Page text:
Wal-Mart has been much in the news recently for its shoddy treatment of employees. As expected, “advocates” for “labor” have been agitating for higher wages and, as usual, they presume that low wages are primarily the result of greed rather than of market conditions — and they presume that we can wave our magic wands to make wages higher with no other consequences either to the company or to the economy.
To his credit, Robert Reich penned an OpEd for The New York Times defending Wal-Mart — and, of course, decrying our own sinful addiction to discounts that makes Wal-Mart thrive. Rejecting Reich’s defense of the evil corporation but following up on his theme of our own debased behavior was a letter by William Seay, a self-described union representative, in which he condemned both Wal-Mart and their customers as greedy, stating that if we would only deign to pay a measly extra 12% for our Gummy Bears and Barbeque Grills then Wal-Mart employees could all make $50,000 per year.
This letter was submitted as a rebuttal, but was not printed.
7 March 2005
Union representative William Seay (letters, 7 March 2005) hypothetically trades off a $50,000/year wage for Wal-Mart stockers/checkers/baggers/greeters with “a 12 percent discount on Gummy bears and barbecue grills” for Wal-Mart shoppers — implying, of course, that any rational and compassionate society would take the hit on their Gummy bears if it meant a decent standard of living for those poorest of employees.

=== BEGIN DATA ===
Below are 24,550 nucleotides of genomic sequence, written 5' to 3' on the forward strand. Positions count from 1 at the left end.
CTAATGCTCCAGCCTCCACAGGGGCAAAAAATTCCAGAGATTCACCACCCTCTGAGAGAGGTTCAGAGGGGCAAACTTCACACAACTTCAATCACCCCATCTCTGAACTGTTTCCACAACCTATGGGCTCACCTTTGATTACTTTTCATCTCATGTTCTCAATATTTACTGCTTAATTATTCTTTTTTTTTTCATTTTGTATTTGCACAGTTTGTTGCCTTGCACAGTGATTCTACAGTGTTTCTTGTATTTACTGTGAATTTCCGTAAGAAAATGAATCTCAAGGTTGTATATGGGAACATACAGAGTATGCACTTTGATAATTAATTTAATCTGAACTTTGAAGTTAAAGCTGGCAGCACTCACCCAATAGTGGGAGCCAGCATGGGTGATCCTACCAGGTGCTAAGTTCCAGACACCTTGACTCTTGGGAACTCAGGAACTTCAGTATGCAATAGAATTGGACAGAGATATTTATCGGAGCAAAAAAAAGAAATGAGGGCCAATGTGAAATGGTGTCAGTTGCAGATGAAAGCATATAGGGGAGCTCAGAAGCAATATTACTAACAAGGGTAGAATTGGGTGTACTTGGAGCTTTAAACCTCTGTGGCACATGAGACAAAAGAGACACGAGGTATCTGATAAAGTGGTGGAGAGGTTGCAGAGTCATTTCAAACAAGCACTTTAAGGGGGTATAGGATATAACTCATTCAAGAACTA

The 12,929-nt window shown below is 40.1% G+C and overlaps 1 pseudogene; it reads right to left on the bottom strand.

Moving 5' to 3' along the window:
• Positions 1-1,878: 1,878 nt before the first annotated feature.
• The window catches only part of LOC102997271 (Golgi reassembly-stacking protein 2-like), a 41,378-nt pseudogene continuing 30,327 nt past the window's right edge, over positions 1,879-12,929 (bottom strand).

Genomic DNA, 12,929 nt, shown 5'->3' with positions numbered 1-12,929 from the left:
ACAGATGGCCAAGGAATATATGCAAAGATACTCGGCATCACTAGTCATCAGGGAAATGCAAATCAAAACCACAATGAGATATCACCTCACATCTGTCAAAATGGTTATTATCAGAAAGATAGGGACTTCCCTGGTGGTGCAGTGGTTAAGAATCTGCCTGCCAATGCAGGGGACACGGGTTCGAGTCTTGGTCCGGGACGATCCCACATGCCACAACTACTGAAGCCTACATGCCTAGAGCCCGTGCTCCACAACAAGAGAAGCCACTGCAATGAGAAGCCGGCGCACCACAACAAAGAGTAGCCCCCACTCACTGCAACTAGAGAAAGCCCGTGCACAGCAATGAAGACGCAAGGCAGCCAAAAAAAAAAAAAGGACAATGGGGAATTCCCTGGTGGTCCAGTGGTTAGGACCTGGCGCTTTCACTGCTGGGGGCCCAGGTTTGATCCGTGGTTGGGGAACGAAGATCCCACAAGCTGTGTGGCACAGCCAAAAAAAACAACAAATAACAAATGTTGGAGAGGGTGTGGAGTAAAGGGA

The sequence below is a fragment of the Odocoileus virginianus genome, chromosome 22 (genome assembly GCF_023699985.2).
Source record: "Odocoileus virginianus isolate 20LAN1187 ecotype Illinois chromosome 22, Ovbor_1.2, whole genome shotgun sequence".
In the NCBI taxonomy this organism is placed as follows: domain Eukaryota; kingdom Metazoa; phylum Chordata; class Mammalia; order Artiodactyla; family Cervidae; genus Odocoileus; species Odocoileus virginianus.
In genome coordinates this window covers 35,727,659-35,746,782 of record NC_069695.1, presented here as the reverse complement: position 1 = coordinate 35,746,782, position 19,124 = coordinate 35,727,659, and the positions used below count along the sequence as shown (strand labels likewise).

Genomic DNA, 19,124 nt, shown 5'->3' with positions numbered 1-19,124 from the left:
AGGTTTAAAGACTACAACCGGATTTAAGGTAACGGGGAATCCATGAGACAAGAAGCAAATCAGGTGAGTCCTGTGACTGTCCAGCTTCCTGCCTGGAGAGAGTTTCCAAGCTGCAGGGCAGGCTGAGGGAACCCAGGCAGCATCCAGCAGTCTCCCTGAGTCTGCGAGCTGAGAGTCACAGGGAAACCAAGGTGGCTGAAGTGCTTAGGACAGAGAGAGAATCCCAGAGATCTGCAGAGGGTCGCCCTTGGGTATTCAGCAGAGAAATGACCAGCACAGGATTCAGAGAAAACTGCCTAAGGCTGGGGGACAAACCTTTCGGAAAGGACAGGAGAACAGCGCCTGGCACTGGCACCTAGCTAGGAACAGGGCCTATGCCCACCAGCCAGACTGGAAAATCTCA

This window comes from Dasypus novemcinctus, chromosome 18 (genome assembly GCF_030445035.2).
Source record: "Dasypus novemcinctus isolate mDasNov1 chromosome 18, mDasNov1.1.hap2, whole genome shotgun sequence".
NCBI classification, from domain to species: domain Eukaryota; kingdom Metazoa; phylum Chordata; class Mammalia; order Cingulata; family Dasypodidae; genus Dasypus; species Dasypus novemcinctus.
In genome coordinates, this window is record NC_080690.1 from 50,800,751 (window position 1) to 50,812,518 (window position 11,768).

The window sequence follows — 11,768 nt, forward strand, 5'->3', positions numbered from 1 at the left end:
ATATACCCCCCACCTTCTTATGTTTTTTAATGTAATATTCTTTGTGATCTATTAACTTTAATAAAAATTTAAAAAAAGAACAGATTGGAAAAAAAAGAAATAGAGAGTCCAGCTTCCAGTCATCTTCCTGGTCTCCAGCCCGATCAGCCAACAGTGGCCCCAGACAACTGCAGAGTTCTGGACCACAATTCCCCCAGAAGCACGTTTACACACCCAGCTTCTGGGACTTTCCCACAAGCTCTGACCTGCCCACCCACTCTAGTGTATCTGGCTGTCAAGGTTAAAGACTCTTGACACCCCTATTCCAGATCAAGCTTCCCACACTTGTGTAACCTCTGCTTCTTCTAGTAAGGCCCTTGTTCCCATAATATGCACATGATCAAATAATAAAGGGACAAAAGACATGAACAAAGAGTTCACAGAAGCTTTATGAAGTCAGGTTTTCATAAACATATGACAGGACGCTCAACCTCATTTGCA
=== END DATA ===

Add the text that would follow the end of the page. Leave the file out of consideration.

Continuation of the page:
But Mr. Seay’s analysis is corrupted by the same “all other things being equal” assumption that pervades so much of the economic reasoning in our political debates — the assumption that in coercing a significant change in wages nothing else would change as a result.
In the first place, as Robert Reich (Op-Ed, Feb. 28) pointed out at least implicitly, that 12% discount on “Gummi Bears” is entirely equivalent to a 13% increase in the purchasing power — in the ‘real wages’ — of the millions of people who shop at Wal-Mart. Even viewed statically, the tradeoff is not between a decent wage for Wal-Mart employees and merest convenience for everyone else. Lower prices raise living standards just as surely as higher wages do, and the loss of that 12% discount would lower the living standards of those who benefit from them.
But, at root, the tradeoff is meaningless because economics is not static — because all things would not be equal. People shop at Wal-Mart because the low prices allow them to buy more stuff for the same money; if the prices were higher they would buy less stuff. The loss of that 12% price discount would mean not only the loss of customers for Wal-Mart but fewer purchases in the economy overall. Fewer Wal-Mart customers means fewer Wal-Mart employees to receive those generous $50,000/year wage packages; fewer purchases overall means the effects trickle down to the product suppliers and their employees as well.
Higher wages for a few; unemployment for the rest; lower purchasing power for everyone. That is Mr. Seay’s prescription.
© Copyright 2005, Augustus P. Lowell